Now, this is a problem for two reasons: 1) I wanted to stay true to the spirit of the list. Specifically, I thought it was important to keep the set on one CD. When we are working on these kind of lists, the limit we set is important. A top 10 list with 12 songs on it rings hollow to me. The interesting part of this exercise is making the hard choices, and if we allow extra songs on the list, then the list itself is tainted. So having 10 songs that all fit on one CD was important to me. The other problem: 2) Since I am iPod-less right now, if I want to enjoy the list, I would need to burn the disc on a CD. If all the songs don't fit, I have to leave tracks off the final production CD, which would be lame for obvious reasons.
So I am cheating, but I think it is ok. I am still keeping 10 songs (although I am including a couple of extra tracks due to the solution I came up with). But I decided to burn the CD in mp3 format. This method means there is no problem fitting all the tracks on one disc (a regular CD could fit 70 or more mp3 tracks). And since most CD players being sold these days play mp3 CDs as well as regular CDs, the format should not be a problem for most equipment I come across on a tropical beach. The main issue now of course is that why keep it to 10 songs? Since the mp3 format would allow as many as 70 songs to fit on one disc, why not just do a top 70 disc? Well, I am not doing that. I'm sticking to 10, and that's that. It's a nerdy controversy after all, so there is no need to stop the exercise altogether.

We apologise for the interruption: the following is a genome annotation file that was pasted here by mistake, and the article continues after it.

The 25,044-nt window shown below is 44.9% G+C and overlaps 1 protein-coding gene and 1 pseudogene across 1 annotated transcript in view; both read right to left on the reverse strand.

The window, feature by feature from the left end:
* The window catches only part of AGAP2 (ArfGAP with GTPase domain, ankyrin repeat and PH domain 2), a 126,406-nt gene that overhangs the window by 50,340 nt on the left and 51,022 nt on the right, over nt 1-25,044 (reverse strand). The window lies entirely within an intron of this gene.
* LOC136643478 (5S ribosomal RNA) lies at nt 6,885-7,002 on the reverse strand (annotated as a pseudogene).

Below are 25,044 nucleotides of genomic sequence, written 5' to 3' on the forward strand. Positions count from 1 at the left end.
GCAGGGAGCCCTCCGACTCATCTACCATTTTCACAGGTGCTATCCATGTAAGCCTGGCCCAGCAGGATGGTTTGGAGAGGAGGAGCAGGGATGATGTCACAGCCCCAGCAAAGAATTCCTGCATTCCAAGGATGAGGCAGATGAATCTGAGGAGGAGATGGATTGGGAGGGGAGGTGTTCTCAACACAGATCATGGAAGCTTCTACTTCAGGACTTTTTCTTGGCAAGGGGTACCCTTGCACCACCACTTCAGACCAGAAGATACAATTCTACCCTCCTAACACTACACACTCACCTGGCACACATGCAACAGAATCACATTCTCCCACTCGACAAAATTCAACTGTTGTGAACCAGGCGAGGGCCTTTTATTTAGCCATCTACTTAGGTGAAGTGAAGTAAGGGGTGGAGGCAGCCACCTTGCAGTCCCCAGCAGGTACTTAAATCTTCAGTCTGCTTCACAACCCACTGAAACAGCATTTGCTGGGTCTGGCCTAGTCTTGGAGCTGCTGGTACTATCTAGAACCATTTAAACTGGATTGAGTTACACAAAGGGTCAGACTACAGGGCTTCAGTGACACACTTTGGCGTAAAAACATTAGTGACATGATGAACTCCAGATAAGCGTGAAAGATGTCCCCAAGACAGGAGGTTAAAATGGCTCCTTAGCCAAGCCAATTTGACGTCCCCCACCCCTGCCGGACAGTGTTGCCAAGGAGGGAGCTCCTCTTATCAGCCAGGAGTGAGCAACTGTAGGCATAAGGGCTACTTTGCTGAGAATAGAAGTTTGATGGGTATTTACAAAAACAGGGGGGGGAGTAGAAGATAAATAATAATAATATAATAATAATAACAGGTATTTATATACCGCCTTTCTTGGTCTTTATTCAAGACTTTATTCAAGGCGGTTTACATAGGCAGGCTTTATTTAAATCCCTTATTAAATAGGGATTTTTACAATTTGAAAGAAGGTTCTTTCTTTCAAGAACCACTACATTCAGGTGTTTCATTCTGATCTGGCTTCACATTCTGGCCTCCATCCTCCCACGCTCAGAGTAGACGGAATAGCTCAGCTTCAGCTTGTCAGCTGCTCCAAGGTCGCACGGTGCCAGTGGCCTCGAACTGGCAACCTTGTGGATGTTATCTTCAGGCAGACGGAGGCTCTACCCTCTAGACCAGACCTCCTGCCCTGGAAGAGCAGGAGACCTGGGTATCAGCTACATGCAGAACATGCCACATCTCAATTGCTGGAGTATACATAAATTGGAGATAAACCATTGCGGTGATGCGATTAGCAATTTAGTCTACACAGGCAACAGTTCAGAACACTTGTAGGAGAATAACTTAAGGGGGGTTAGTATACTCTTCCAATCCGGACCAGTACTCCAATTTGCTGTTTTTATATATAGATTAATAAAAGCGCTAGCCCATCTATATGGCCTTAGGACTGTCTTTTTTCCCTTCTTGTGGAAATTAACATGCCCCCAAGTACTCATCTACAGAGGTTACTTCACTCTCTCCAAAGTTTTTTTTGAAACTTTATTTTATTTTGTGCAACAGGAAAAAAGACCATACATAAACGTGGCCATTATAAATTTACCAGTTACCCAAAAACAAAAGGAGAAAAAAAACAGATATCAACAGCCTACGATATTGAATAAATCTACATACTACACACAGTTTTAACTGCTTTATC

The picture with this post is from the trip we took to the North Shore with Emily and Jonathan in the fall of 2006. On our way back, we took a short hike at Gooseberry Falls. Very good times!